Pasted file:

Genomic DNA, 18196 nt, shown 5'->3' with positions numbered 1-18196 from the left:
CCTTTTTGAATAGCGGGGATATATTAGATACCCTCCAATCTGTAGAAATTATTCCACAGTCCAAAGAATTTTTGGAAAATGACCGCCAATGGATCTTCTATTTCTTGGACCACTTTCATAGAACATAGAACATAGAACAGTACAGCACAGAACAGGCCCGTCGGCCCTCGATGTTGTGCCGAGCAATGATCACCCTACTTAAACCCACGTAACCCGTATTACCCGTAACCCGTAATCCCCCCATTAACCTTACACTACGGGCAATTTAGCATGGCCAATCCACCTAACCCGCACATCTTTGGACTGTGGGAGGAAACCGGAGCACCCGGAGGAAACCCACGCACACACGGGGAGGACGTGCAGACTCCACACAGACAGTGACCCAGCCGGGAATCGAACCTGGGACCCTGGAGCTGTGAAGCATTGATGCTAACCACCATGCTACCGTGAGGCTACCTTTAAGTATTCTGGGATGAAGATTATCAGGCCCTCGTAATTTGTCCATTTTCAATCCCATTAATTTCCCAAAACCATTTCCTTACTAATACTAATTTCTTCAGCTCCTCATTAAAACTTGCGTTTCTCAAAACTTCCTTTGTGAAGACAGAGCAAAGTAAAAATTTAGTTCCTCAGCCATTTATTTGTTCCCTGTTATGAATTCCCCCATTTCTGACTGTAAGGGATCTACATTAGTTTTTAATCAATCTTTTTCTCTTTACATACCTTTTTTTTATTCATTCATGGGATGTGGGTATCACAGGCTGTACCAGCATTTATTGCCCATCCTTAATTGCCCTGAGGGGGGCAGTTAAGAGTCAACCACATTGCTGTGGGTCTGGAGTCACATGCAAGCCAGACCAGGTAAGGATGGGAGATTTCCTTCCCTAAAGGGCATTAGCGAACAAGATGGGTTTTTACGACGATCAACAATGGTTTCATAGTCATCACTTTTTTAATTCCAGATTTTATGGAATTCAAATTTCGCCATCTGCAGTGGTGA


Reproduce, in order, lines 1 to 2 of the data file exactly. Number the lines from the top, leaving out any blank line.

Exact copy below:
Genomic DNA, 18196 nt, shown 5'->3' with positions numbered 1-18196 from the left:
CCTTTTTGAATAGCGGGGATATATTAGATACCCTCCAATCTGTAGAAATTATTCCACAGTCCAAAGAATTTTTGGAAAATGACCGCCAATGGATCTTCTATTTCTTGGACCACTTTCATAGAACATAGAACATAGAACAGTACAGCACAGAACAGGCCCGTCGGCCCTCGATGTTGTGCCGAGCAATGATCACCCTACTTAAACCCACGTAACCCGTATTACCCGTAACCCGTAATCCCCCCATTAACCTTACACTACGGGCAATTTAGCATGGCCAATCCACCTAACCCGCACATCTTTGGACTGTGGGAGGAAACCGGAGCACCCGGAGGAAACCCACGCACACACGGGGAGGACGTGCAGACTCCACACAGACAGTGACCCAGCCGGGAATCGAACCTGGGACCCTGGAGCTGTGAAGCATTGATGCTAACCACCATGCTACCGTGAGGCTACCTTTAAGTATTCTGGGATGAAGATTATCAGGCCCTCGTAATTTGTCCATTTTCAATCCCATTAATTTCCCAAAACCATTTCCTTACTAATACTAATTTCTTCAGCTCCTCATTAAAACTTGCGTTTCTCAAAACTTCCTTTGTGAAGACAGAGCAAAGTAAAAATTTAGTTCCTCAGCCATTTATTTGTTCCCTGTTATGAATTCCCCCATTTCTGACTGTAAGGGATCTACATTAGTTTTTAATCAATCTTTTTCTCTTTACATACCTTTTTTTTATTCATTCATGGGATGTGGGTATCACAGGCTGTACCAGCATTTATTGCCCATCCTTAATTGCCCTGAGGGGGGCAGTTAAGAGTCAACCACATTGCTGTGGGTCTGGAGTCACATGCAAGCCAGACCAGGTAAGGATGGGAGATTTCCTTCCCTAAAGGGCATTAGCGAACAAGATGGGTTTTTACGACGATCAACAATGGTTTCATAGTCATCACTTTTTTAATTCCAGATTTTATGGAATTCAAATTTCGCCATCTGCAGTGGTGA